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Protected as soon as you unveil your masterpiece




Heidelberg, 06 April 2017 – The four EMBO Press journals announced the extension of their “scooping protection” to preprints to help and encourage scientists to share their research findings in a timely manner.


Scooping protection is a key characteristic of the Transparent Process that EMBO Press uses for its four publications – The EMBO Journal, EMBO Reports, EMBO Molecular Medicine and Molecular Systems Biology. Under this policy, similar findings published by other researchers during peer-review or revision of a manuscript are not used as a criterion for rejection. Now, scooping protection applies from the day a manuscript is posted on a recognized preprint server, if it is submitted to an EMBO Press journal in a similar form within four months of posting.


“Preprints are one important step towards an Open Science future and allow sharing of research findings with minimal delay,” explains Bernd Pulverer, Head of Scientific Publications at EMBO. Preprints afford scientists and journals the time necessary to publish reproducible, reliable research findings. Depressurizing the publication process in this way will encourage thorough peer review, prepublication quality control and data curation processes, as well as proper revision time.


Pulverer continues: “We hope that extending the scooping protection policy of our journals to preprints will encourage preprint posting without the concern of losing priority to a competitor’s publication. It is now up to funders and institutions to encourage preprint posting by making them count for research assessment.”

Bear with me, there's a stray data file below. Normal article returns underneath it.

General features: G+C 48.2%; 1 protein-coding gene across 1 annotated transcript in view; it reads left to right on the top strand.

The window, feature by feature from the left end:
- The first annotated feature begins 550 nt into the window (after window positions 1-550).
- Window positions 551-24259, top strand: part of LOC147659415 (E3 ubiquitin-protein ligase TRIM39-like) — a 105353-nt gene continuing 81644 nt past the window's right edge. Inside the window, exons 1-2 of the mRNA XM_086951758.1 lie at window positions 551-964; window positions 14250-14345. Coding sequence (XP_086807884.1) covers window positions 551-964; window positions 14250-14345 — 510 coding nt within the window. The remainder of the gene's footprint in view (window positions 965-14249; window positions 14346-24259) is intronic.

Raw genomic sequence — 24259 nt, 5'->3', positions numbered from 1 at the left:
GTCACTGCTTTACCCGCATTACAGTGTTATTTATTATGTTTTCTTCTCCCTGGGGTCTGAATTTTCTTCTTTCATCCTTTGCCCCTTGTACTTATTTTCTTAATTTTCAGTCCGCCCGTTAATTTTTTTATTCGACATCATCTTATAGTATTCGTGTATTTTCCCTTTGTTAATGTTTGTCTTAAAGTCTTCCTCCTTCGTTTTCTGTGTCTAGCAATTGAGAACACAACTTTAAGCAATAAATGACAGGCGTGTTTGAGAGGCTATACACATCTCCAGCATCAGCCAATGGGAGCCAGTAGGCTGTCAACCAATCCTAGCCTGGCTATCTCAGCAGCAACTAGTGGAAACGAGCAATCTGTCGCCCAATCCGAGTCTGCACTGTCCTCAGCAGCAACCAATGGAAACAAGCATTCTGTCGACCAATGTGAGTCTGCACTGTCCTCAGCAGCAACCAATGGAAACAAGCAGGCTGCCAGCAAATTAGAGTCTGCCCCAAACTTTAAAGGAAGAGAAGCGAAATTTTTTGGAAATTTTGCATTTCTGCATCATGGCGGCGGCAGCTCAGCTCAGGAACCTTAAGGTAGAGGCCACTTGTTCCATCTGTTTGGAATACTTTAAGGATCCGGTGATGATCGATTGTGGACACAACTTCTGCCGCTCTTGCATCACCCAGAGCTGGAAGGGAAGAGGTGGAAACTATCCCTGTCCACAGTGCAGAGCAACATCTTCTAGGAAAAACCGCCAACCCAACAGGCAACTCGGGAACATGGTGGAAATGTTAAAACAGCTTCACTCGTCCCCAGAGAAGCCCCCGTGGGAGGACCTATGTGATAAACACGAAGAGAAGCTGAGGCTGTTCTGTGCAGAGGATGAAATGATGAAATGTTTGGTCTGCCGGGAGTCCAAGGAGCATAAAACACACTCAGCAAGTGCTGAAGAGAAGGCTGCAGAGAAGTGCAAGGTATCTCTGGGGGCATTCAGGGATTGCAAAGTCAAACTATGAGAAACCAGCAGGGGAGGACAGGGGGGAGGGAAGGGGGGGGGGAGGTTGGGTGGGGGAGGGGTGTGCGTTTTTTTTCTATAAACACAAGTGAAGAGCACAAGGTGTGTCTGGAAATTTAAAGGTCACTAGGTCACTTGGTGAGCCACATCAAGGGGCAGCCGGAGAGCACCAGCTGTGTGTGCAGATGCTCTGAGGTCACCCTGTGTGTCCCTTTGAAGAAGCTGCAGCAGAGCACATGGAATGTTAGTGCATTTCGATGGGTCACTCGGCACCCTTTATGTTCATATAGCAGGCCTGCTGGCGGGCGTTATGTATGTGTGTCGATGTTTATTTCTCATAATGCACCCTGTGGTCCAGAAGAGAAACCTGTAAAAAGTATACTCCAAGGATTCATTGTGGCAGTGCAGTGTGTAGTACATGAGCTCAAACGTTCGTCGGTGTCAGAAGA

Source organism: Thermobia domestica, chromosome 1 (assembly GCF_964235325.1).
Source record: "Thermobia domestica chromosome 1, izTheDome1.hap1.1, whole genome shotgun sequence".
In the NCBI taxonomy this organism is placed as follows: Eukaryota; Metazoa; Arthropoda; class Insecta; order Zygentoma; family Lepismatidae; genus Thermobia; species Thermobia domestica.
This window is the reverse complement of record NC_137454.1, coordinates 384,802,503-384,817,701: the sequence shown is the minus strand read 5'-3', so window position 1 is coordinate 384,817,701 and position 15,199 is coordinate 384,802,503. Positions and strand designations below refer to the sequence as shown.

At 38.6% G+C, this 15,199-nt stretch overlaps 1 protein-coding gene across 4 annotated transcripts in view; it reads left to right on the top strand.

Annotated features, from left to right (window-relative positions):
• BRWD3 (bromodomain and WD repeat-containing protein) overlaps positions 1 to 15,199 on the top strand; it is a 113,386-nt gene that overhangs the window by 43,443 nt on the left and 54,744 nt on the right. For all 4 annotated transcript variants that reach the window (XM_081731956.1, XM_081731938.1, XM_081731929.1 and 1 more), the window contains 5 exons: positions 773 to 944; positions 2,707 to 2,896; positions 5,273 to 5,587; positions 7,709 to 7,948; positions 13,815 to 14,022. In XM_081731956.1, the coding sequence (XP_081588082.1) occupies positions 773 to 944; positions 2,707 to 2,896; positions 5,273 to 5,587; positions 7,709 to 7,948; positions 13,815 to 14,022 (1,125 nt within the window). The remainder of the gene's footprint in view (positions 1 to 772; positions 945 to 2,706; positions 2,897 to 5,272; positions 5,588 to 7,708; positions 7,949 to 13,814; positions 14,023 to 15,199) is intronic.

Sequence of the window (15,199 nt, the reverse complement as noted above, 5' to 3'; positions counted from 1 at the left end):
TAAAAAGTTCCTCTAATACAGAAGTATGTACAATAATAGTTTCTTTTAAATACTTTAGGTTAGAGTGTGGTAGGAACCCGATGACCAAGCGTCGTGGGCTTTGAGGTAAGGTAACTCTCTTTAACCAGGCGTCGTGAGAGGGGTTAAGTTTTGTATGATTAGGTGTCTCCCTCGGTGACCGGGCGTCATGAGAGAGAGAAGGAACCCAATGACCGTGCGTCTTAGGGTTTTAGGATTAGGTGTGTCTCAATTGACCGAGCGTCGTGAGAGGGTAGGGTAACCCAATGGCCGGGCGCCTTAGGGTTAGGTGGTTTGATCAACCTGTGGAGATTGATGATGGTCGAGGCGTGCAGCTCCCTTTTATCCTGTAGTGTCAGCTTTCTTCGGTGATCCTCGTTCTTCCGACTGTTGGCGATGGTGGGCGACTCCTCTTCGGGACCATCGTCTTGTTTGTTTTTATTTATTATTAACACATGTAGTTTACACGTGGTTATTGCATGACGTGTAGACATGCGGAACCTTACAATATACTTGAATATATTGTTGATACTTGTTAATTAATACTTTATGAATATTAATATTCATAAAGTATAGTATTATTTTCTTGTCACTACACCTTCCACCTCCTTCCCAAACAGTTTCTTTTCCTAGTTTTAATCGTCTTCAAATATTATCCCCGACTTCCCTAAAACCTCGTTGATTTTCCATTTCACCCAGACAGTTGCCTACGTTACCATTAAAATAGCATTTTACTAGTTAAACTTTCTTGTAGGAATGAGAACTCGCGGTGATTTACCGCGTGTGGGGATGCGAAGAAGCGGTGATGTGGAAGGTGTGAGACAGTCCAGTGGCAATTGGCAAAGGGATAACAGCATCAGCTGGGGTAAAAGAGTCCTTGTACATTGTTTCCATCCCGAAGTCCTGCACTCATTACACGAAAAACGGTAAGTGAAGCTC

EMBO has already taken this step, and accepts preprints as evidence for research achievements as part of the Long-Term Fellowship applications. Young scientists looking to take the next step in their careers do not always have time to wait for a publication in a peer reviewed journal, which can take anywhere between six months and two years, before having to apply for postdoctoral fellowships. Preprints allow them to formally document their research before the completion of peer review, making it publicly available for assessment in a funding application.


EMBO Director Maria Leptin says: “We understand the time pressure young researchers face, and therefore made the decision to accept preprints as part of a Long-Term Fellowship applicant’s publication record. Although preprints cannot replace peer-reviewed publications, they offer applicants an additional opportunity to demonstrate the way they approach scientific questions and interpret experimental data.”


As a signatory of the San Francisco Declaration on Research Assement (DORA), EMBO aims to use alternatives to journal metrics for research assessment and does not accept papers submitted for publication as part of an application for funding. Through its support for preprints, EMBO is further encouraging a move away from journal metrics.


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